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leo_london ♡ 62 ( +1 | -1 )
White/Black Something has puzzled me for a while. I was always led to believe that playing "white" (making first move in other words) was a distinct advantage. I am sure 20 or more years ago, when I used to follow some of the major championships, a draw playing black was considered an achievement*, whereas a draw with white was a setback*. I have noticed on GK that there seems little difference in the stats for white/black wins even amongst the top players. Does the white advantage still apply, but just at IM and GM level ?
*maybe could have worded that better, but you get my drift.
chrisp ♡ 127 ( +1 | -1 )
Well There is still no doubt that playing white is an advantage - having the first move inevitably leads to more centre control, more rapid development of pieces and generally the initiative (this is all obviously dependant on the opening played, but applies to most of the major opening systems).

However, the simple fact of having the first move is not sufficient to provide white with a winning position.

IMO, the advantage of being white is mainly that your position can often become a winning position with only a relatively small error by black, whereas white must make a more significant error to provide black a winning position - a small error often simply allows black to fully equalise the position.

I think that years ago, and still today, that white has and will always have a slight advantage in the overall statistics, but that this advantage will always be small - anything else, and the game of chess would probably have lost it's appeal years ago.

I don't know if these ramblings are of any assistance to you, so I'll shut up now and go back to playing some chess :-)

chrisp ♡ 36 ( +1 | -1 )
Stats I've just had a quick look at my own stats at GK, and I actually lose more games with the white pieces than with black!!

Although I also have more draws with black and less wins.

Whatever all this means, i haven't a clue!!

ormus ♡ 77 ( +1 | -1 )
Black, White, who cares??? I think the lower the rating class, the lower the initial advantage to White. The tempo advantage gained from having the first move can easily be squandered away by something as simple as putting one of your pieces on a bad square in the opening - finding good squares for pieces (with either color) isn't easy, even for GMs. It really doesn't matter what color you play with at the lower rating levels because too many mistakes are made to cash in with the extra tempo.

an interesting, nonsense game...

1.e3 e5
2.e4! (now a KP opening with Black to make all decisions) ...Nf6
3.Nf3 (A reverse Petroff opening, until) ...Ng8
4.Bb5 Nc6 (Ruy Lopez with an extra tempo!)
5.Bxc6 (The rest is a matter of style ~Capablanca)

~Chess Life, 1995 Yearbook
fmgaijin ♡ 53 ( +1 | -1 )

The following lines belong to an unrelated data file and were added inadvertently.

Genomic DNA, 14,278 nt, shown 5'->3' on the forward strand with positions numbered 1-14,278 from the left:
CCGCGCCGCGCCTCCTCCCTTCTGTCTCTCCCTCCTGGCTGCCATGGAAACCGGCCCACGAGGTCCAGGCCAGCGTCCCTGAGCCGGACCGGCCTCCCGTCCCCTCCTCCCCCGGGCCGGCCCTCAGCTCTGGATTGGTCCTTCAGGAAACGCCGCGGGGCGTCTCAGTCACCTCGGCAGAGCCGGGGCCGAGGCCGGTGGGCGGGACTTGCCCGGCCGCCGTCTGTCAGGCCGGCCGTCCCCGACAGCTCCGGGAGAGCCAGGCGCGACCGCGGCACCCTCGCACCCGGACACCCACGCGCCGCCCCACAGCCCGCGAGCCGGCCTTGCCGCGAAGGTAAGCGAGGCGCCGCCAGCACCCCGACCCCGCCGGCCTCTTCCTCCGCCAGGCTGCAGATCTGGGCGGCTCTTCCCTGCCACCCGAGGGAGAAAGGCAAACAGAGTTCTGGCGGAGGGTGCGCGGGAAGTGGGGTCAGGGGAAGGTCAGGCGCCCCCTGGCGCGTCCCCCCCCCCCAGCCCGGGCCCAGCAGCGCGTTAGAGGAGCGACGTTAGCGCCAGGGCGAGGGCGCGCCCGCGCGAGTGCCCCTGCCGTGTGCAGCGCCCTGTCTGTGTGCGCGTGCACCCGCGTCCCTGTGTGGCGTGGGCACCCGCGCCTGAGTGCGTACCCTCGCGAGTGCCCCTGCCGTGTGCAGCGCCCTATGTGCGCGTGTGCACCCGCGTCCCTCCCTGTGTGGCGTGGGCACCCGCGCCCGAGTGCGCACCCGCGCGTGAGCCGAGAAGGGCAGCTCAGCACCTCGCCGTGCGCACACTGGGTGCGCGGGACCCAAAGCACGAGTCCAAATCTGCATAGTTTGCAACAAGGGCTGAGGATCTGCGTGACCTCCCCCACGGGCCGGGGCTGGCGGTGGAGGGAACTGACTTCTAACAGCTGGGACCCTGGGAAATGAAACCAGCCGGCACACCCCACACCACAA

GK Stats DO Support White Advantage If you take even a quick look at the GK Games Database, the data there DO support the "small advantage to White" theory. All studies at the IM/GM level show about a 5% edge to White (55-45). The GK stats for 1900+ players using NORMAL openings (e4, d4, Nf3, c4) all range around this figure. The only time the White edge begins to disappear comes with less-common openings (f4, b4, etc.). Either the earlier posters misread the stats or expected a LARGER edge for White than the "small" but steady and significant 5%.
i_play_slowly ♡ 114 ( +1 | -1 )
It's all in the mind I disagree with the notion, "There is still no doubt that playing white is an advantage." Fischer, said, "I think it's almost definite that the game is a draw theoretically." His theory is supported by the fact that a computer playing against itself will draw. I have seen it argued that White's advantage is, consequently, entirely psychological. Black, believing himself to have the disadvantage, loses--it's a self-fulfilling prophecy. Computers draw because psychology is not part of their game. They do not know they are supposed to lose.
Supposing a class of children, while being taught chess, were told that Black usually wins because White, having the first move, usually makes the first mistake. As long as these children believed the fallacy, they might tend to win more with Black. Perhaps Black's victories at Gameknot can be similarly explained by the fact that its members, like the children in my example, or like computers, by and large play in blissful ignorance that they are 'supposed' to lose.

fmgaijin ♡ 54 ( +1 | -1 )
But Fischer . . . . . . had a solidly better score with White over his career than with Black. Notably, Fischer won more with Black than OTHER GM's of his time (similarly, Kasparov in his prime could say the same), but overall he won more and lost less with White than with Black.

BTW, computers do NOT always draw when playing themselves or other computers. In fact, studies of computer self-play as well as computer vs. computer results show that White wins more . . . .
bonsai ♡ 80 ( +1 | -1 )